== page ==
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Related: Shaker-Inspired Sewing Counter

Shaker Sewing Counter: Glue-Up Tips 

The glue-up for case pieces is ALWAYS a little nerve-wracking and though this particular Shaker-style Sewing cabinet is no less daunting given its frame-and-panel construction, following these tips can make everything a breeze: 

TIP #1: 
Pre-Finish Before Glue-up = Massive Headache Avoided    

First, you’ll want to save yourself the headache of cleaning glue out of tight, hard to reach corners. The best way to do this is pre-finish your pieces before glue-up. I shellacked all the rails, aprons, legs, panels, and stiles. After everything was glued, I did my finishing touch of wax over the piece but having the shellac down acts as a barrier and prevents the squeeze-out from bonding to the fibers so that you don’t have hard to wipe beads or stains in the wood. If you prefer to finish after the glue-up, the same goal can be achieved with the use of painter’s tape. For example, put a few pieces of tape around the mortises without covering them, then fit the apron into place and trace its outline on the tape. Remove the portion of tape that was covered by the apron, and you’ll be left with an easy to remove guard against squeeze out. 

Prefinishing components, such as this side assembly, not only makes it easier to get a good finish, but also makes squeeze out easier to remove. The glue doesn’t stick to the finished surfaces.

TIP #2: 
Break the Glue-Up into Several Parts   

Next, glue-ups are a lot more manageable if broken down into parts. For example, here’s the breakdown I took when completing my sewing counter:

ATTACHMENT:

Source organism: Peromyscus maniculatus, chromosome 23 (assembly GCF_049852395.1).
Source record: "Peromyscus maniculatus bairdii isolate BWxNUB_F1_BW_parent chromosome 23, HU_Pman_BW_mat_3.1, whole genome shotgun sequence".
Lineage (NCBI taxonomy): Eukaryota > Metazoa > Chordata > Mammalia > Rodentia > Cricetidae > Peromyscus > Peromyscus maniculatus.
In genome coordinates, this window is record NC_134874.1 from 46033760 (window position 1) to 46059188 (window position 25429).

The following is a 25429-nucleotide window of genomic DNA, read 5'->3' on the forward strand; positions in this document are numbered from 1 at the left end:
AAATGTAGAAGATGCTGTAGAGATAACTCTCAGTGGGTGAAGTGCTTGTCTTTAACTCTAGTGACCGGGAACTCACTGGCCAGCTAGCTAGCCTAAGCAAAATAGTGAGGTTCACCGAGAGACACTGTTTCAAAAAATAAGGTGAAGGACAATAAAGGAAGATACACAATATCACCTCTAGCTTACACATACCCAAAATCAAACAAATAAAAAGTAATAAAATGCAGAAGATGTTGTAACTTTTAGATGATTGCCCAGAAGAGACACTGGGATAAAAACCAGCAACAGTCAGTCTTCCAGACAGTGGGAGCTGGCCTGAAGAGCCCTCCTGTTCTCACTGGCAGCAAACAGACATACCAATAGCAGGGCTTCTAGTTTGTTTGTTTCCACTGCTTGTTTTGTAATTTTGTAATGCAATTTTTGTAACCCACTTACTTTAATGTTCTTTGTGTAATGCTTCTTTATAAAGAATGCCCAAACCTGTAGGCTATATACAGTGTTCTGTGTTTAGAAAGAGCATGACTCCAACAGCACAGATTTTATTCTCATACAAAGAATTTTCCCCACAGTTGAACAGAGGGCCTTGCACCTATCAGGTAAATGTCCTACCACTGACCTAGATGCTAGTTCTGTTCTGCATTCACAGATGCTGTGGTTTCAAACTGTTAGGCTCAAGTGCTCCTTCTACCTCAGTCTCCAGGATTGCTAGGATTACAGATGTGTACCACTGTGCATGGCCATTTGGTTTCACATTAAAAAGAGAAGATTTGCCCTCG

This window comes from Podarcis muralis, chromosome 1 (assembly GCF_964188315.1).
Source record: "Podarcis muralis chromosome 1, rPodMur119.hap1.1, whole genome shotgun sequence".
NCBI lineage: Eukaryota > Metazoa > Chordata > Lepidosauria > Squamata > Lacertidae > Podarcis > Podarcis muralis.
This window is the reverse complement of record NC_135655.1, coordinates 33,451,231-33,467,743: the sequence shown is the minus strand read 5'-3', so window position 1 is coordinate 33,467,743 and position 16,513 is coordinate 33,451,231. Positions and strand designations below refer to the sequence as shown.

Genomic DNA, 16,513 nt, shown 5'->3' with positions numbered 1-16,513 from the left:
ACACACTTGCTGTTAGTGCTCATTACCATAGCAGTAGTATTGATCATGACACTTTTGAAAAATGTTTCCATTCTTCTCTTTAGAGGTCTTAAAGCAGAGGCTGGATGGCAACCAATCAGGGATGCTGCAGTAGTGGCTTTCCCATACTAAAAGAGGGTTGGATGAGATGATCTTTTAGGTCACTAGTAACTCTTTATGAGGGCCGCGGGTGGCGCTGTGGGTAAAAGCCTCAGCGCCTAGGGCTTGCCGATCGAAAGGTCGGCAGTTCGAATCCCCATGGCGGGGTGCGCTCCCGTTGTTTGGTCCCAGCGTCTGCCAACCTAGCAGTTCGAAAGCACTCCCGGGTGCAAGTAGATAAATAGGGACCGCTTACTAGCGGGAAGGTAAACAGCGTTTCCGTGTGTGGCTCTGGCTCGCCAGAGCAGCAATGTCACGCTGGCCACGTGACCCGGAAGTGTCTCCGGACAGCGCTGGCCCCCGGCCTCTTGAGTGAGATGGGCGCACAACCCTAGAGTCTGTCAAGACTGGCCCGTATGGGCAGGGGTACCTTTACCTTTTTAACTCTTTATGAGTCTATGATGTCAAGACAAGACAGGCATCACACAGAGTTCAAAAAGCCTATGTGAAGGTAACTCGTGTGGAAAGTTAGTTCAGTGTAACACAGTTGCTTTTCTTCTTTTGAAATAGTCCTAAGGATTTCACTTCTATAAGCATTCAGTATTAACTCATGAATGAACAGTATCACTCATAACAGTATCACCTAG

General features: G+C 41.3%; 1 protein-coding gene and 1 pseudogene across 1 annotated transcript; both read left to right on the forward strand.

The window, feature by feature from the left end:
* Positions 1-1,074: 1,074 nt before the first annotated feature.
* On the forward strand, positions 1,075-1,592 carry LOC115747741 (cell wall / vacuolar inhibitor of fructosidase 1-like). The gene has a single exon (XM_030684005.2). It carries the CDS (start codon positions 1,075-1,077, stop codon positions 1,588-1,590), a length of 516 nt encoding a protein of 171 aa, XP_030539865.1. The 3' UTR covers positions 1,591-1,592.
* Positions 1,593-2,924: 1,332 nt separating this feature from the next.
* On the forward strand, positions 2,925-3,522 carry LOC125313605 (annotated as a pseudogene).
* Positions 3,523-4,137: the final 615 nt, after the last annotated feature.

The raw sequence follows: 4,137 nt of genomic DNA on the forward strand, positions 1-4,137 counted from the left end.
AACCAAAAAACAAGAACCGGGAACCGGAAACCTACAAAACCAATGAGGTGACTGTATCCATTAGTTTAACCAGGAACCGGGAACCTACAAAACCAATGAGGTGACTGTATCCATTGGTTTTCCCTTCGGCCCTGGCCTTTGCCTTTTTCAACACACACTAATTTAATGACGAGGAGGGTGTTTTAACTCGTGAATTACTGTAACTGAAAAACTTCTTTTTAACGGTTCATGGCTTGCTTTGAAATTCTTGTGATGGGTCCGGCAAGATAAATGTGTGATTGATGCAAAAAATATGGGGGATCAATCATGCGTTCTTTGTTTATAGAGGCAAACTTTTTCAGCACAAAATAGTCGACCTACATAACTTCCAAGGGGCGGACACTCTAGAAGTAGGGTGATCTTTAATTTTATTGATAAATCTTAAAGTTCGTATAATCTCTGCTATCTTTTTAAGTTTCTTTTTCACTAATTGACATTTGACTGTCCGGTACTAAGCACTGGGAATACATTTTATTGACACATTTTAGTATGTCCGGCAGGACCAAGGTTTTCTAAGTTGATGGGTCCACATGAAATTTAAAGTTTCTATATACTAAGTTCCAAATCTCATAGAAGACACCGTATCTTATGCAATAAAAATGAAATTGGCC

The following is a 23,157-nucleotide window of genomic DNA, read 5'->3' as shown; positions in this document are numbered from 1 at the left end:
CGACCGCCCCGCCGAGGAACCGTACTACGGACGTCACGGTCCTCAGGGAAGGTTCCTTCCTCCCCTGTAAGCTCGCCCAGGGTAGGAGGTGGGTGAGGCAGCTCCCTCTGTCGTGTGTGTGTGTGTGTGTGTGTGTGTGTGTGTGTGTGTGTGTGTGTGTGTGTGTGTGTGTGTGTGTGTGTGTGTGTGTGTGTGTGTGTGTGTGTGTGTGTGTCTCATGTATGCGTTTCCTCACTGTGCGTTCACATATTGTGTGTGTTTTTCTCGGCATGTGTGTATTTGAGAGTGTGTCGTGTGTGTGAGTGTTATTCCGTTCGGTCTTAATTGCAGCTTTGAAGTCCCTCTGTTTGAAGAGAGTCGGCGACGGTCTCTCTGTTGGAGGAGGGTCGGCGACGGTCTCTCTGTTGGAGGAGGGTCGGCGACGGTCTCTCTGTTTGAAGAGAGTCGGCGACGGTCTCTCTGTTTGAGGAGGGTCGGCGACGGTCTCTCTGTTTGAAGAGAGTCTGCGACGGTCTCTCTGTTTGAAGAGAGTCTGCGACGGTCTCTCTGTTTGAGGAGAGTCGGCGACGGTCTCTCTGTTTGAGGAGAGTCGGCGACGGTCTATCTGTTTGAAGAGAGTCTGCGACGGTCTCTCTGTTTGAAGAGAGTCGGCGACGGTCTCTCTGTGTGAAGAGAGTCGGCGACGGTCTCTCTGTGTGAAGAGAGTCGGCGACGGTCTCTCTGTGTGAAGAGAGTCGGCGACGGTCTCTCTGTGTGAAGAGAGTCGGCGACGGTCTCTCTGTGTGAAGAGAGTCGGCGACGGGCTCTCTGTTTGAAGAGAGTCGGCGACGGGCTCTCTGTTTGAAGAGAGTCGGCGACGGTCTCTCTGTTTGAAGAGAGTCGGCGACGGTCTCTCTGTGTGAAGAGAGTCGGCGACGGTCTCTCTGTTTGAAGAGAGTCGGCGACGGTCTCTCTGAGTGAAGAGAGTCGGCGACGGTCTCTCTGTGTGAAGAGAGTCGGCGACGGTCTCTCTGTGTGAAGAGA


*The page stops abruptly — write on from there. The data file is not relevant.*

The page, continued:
DAY 1: 

  • Glue-up the sides: First, I put the stile in place between the apron with a little glue. Then dry-fitted the panels into place. You do not want to glue them in – they need to be able to move seasonally. Additionally, this is a good reason to pre-finish them so that as they contract in the winter you don’t spot unfinished lines along their tongues! Then I glued the aprons into the legs and left them over night to cure, giving me two solid sides to work with. 
  • Glue-up the drawer webbing: While the sides are setting, I individually glued-up the drawer webbing so that I have all of the parts ready to go for day 2 of the assembly.  
  • Prepare the back panel: Start by placing one stile into the back aprons with a little glue. Insert the middle back panel and then place the second stile in between the two aprons with a little bit of glue. Remember not to add glue to the panels just like for the sides. You will add the other two aprons when you put the case together tomorrow.  

DAY 2: Now it’s time to move onto to Tip #3 where you should enlist a friend to help you complete the glue-up and case assembly.  

TIP #3: 
Enlist a Friend to Help